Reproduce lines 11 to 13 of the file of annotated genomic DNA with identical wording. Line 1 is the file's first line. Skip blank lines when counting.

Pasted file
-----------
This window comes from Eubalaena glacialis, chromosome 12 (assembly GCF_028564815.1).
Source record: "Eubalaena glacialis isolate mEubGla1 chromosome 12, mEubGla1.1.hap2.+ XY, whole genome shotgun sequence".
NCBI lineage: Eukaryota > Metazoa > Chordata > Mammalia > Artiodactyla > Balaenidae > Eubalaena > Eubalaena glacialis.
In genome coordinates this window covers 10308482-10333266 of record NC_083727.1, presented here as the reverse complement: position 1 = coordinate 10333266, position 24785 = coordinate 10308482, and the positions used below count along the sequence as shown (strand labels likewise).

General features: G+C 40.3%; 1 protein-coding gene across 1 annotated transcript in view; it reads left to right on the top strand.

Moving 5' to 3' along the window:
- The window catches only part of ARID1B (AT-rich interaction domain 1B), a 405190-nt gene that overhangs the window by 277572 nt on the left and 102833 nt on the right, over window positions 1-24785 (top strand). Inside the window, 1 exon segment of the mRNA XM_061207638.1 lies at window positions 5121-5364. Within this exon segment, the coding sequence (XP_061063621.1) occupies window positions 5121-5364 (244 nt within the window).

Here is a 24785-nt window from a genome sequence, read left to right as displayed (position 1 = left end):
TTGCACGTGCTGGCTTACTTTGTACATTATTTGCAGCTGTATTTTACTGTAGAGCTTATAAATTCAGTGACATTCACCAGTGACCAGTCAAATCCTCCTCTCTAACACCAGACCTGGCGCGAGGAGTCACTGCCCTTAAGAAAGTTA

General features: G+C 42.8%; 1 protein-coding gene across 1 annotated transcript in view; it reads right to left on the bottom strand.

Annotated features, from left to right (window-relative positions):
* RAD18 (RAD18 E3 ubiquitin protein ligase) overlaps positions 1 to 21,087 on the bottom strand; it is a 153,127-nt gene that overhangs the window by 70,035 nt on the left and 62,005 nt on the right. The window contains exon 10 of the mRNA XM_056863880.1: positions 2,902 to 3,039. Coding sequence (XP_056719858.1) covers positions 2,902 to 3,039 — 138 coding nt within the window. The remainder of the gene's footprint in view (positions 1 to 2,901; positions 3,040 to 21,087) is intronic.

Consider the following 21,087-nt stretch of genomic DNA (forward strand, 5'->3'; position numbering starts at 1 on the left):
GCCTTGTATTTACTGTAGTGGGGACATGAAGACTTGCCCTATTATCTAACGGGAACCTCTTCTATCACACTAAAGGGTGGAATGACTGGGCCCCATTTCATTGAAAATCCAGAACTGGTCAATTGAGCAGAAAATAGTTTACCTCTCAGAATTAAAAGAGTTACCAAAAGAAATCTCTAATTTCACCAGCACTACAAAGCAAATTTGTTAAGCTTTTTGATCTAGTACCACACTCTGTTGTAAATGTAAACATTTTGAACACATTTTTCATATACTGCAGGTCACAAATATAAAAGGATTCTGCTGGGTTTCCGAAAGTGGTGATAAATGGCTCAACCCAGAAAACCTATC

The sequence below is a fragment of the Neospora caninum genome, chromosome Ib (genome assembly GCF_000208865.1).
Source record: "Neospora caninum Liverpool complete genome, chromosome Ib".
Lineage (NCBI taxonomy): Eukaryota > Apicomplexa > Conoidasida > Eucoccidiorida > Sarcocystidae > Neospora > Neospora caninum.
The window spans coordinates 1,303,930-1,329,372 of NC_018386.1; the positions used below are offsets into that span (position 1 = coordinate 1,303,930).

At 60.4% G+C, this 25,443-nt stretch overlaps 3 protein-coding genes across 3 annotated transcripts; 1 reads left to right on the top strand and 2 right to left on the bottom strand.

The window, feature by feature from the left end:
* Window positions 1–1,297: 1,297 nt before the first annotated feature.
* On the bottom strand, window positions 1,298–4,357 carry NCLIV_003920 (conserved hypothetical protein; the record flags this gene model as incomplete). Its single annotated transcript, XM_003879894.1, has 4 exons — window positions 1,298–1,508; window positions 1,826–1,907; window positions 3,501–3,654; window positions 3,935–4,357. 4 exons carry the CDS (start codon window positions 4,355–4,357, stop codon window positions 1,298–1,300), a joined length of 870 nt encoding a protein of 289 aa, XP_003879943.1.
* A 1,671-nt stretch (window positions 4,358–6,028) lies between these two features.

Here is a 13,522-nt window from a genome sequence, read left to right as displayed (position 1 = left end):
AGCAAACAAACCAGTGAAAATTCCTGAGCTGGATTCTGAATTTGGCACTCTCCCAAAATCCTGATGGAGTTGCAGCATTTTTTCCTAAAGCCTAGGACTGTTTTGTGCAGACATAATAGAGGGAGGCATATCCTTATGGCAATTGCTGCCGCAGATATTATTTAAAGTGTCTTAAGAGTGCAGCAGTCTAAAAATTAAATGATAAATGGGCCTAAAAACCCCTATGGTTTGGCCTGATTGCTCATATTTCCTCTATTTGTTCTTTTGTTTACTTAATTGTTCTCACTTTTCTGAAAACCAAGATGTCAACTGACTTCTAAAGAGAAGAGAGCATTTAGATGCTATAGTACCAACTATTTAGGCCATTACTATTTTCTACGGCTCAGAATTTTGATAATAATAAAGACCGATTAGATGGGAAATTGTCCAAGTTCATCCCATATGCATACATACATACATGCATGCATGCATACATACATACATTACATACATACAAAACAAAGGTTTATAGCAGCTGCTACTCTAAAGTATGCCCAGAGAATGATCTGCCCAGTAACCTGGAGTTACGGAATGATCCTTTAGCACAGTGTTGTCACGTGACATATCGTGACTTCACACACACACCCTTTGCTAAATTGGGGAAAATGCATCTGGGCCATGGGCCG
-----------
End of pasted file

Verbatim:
Annotated features, from left to right (window-relative positions):
* RAD18 (RAD18 E3 ubiquitin protein ligase) overlaps positions 1 to 21,087 on the bottom strand; it is a 153,127-nt gene that overhangs the window by 70,035 nt on the left and 62,005 nt on the right. The window contains exon 10 of the mRNA XM_056863880.1: positions 2,902 to 3,039. Coding sequence (XP_056719858.1) covers positions 2,902 to 3,039 — 138 coding nt within the window. The remainder of the gene's footprint in view (positions 1 to 2,901; positions 3,040 to 21,087) is intronic.

Consider the following 21,087-nt stretch of genomic DNA (forward strand, 5'->3'; position numbering starts at 1 on the left):